LaceDarius Dunn, meanwhile, just got out on the break and threw down an open dunk to get Baylor within 29-28 with a couple minutes left in the first half.
Tweety Carter and LaceDarius Dunn are the Baylor version of Scottie and MJ, although a moment ago they looked more like Montana and Rice.
Carter lofted up a perfect pass for Dunn, who elevated above everyone and showed some soft hands in gathering it in. Dunn then spiked it through the basket for an emphatic two points.
Carter then hit a 3-pointer from the top of the key a couple minutes later, getting the Bears with 27-22 with 4½ minutes left in the first half. He has seven points to go with a pair of assists.
How do you beat a shutdown zone defense? Helps to hit 3-pointers.
Jon Scheyer had missed 12 of his last 13 from beyond the arc until hitting one a moment ago, and Nolan Smith already has a pair of 3s. The Blue Devils are 4 of 5 as a team.
That is already forcing the Bears to stretch their zone to the perimeter, which could create some looks inside for Singler and the Plumlee brothers.
Miles Plumlee just got an easy one inside, in fact, for a 22-18 lead.
Baylor is causing a lot of problems inside, getting Kyle Singler and Brian Zoubek into foul trouble early. Both have a pair with 13 minutes left in the first half.
Point guard Nolan Smith has seven points for Duke, which already seems resigned to shooting jumpers because of the length that the Bears have along the baseline.
By the way, is there a more interesting guy in this game than Ekpe Udoh? He played high school ball in Oklahoma, spent two years at Michigan, then found his way to Waco.
But that's just on the court.
His first name is actually Ekpedeme, which means "Lion." And if that's not intimidating enough, his teammates have given him the nickname "Nightmare."
At least he's not superstitious — he wears No. 13 because his middle name is Friday.
Brian Zoubek may be the most important player on the floor for Duke, the only guy who can match up size-wise with the imposing Baylor front line.
He's already been wrestling with Josh Lomers inside, taking a forearm shiver from the Baylor center moments ago. Zoubek's lack of quickness hurt him when he got caught guarding 6-10 Ekpe Udoh, though, and Coach K decided to sit him in favor of the Plumlee brothers.
Baylor has pounded its way to an early 6-5 lead.
How splendid has this postseason run been for Scott Drew and third-seeded Baylor?
The Bears have won three games in the NCAA tournament to reach the South Regional final against top-seeded Duke. They won three tournament games total in the 71 previous years.
The Blue Devils are a different animal than the teams Baylor has beaten thus far. They're the first opponent from a power conference and the first to have a single-digit seed, and they have one of the best coaches in the country calling the shots.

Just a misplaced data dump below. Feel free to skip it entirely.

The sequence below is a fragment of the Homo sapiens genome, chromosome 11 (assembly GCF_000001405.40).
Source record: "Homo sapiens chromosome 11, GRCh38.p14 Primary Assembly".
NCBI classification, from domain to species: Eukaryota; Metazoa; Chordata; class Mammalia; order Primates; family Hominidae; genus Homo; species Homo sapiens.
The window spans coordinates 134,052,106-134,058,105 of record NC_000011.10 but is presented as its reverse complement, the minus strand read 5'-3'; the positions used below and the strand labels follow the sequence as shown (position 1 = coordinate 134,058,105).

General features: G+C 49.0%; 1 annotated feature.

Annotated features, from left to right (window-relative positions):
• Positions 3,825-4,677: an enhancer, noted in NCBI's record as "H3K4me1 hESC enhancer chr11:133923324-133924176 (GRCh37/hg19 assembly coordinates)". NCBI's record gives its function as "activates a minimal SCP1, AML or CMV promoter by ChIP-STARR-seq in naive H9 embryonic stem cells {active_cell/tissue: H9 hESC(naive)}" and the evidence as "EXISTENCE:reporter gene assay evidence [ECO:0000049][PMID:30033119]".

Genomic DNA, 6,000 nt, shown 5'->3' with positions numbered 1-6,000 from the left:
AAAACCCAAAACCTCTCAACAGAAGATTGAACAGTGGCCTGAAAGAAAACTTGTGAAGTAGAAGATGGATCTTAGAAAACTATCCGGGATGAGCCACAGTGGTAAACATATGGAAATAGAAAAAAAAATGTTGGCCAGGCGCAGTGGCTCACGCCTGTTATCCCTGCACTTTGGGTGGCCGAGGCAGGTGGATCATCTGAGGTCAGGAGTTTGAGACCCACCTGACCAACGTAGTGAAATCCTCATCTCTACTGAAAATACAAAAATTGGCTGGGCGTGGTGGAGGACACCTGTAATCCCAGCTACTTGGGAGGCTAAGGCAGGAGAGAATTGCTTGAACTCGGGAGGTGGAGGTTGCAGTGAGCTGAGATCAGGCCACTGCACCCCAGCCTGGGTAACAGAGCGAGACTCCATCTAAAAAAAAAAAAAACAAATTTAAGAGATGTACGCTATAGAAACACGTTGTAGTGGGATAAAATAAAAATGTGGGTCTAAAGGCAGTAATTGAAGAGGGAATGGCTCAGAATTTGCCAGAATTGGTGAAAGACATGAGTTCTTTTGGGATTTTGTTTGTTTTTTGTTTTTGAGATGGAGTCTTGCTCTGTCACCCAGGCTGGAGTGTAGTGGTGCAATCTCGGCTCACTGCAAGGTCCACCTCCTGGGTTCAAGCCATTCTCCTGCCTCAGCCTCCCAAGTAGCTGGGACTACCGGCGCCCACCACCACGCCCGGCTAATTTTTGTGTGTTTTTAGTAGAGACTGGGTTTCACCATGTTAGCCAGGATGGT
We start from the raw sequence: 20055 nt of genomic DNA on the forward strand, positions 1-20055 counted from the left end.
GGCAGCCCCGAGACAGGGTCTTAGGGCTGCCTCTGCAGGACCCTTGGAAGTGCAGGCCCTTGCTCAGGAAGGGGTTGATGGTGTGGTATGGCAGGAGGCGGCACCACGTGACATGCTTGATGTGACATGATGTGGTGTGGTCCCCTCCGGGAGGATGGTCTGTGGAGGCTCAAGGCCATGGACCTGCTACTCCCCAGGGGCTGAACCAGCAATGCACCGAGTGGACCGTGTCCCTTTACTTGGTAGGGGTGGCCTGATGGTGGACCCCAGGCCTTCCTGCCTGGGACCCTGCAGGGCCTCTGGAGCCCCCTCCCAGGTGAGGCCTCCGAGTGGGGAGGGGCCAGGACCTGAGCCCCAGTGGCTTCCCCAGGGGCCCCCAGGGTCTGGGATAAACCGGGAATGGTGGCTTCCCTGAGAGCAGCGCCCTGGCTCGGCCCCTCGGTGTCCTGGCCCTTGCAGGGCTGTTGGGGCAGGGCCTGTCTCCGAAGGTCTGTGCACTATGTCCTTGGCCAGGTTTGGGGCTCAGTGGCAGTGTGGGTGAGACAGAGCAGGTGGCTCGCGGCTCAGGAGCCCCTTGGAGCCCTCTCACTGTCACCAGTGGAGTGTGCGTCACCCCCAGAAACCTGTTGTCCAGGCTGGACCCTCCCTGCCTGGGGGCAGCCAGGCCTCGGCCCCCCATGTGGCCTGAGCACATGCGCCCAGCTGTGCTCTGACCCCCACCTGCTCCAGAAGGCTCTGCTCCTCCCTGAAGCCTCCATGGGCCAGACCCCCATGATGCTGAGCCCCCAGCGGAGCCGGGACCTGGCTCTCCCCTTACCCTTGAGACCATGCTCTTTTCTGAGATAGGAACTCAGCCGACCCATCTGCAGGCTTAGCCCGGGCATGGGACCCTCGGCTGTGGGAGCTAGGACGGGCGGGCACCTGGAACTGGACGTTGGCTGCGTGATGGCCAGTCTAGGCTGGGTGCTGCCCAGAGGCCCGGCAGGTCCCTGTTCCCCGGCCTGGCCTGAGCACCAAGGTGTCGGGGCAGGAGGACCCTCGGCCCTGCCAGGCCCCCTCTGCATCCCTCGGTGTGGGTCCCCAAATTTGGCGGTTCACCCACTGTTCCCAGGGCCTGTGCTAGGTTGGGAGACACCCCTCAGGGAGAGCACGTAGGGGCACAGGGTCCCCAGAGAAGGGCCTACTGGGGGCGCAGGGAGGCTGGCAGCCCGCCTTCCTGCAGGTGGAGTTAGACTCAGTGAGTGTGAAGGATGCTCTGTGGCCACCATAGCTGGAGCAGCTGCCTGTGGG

Earning a fourth win this tournament? Now that would really be something.
For the first time in NCAA history, two schools are meeting in regional finals in the men's and women's tournaments. The men will get the chance to strike the first blow when the Blue Devils and Bears tip off momentarily in Houston — the site of next year's Final Four.
The women play Monday night in Memphis.
Making the matchup even more surprising, the Duke and Baylor men's teams have never met despite playing thousands of combined games.
The stakes couldn't be much bigger.
One spot left in Indianapolis.
Duke, the only No. 1 seed remaining, and third-seeded Baylor are about to tip off in the South Regional final in Houston. It will be interesting to see how Coach K — one of the best in the business — handles the Bears' frustratingly tight zone defense.
Sometimes it's a 2-3, sometimes it's a 1-1-3. It always causes trouble.
Mike Krzyzewski said before the game that patience will be key against a front line that has a couple 6-11 guys flanking a 7-footer in the middle.
We'll see if that works.
Make it a pair of high-fives in Indianapolis.
Raymar Morgan made a free throw with 1.8 seconds left, giving fifth-seeded Michigan State a 70-69 victory over sixth-seeded Tennessee and a spot in its second straight Final Four.
The Vols' Scotty Hopson tied the game with a free throw with 11.2 seconds left, but he missed the second attempt following a timeout. Korie Lucious gathered in the loose ball, passed ahead to Draymond Green, and he found Morgan open underneath the basket.
Tennessee couldn't do anything but foul him, and the 67-percent free-throw shooter made the first of two before bricking the second on purpose.
Vols guard J.P. Prince alertly called a timeout to give Tennessee a chance, but after taking an inbounds pass at midcourt, his heave at the buzzer missed everything.
The Spartans will play fellow No. 5 seed Butler next weekend in the national semifinals.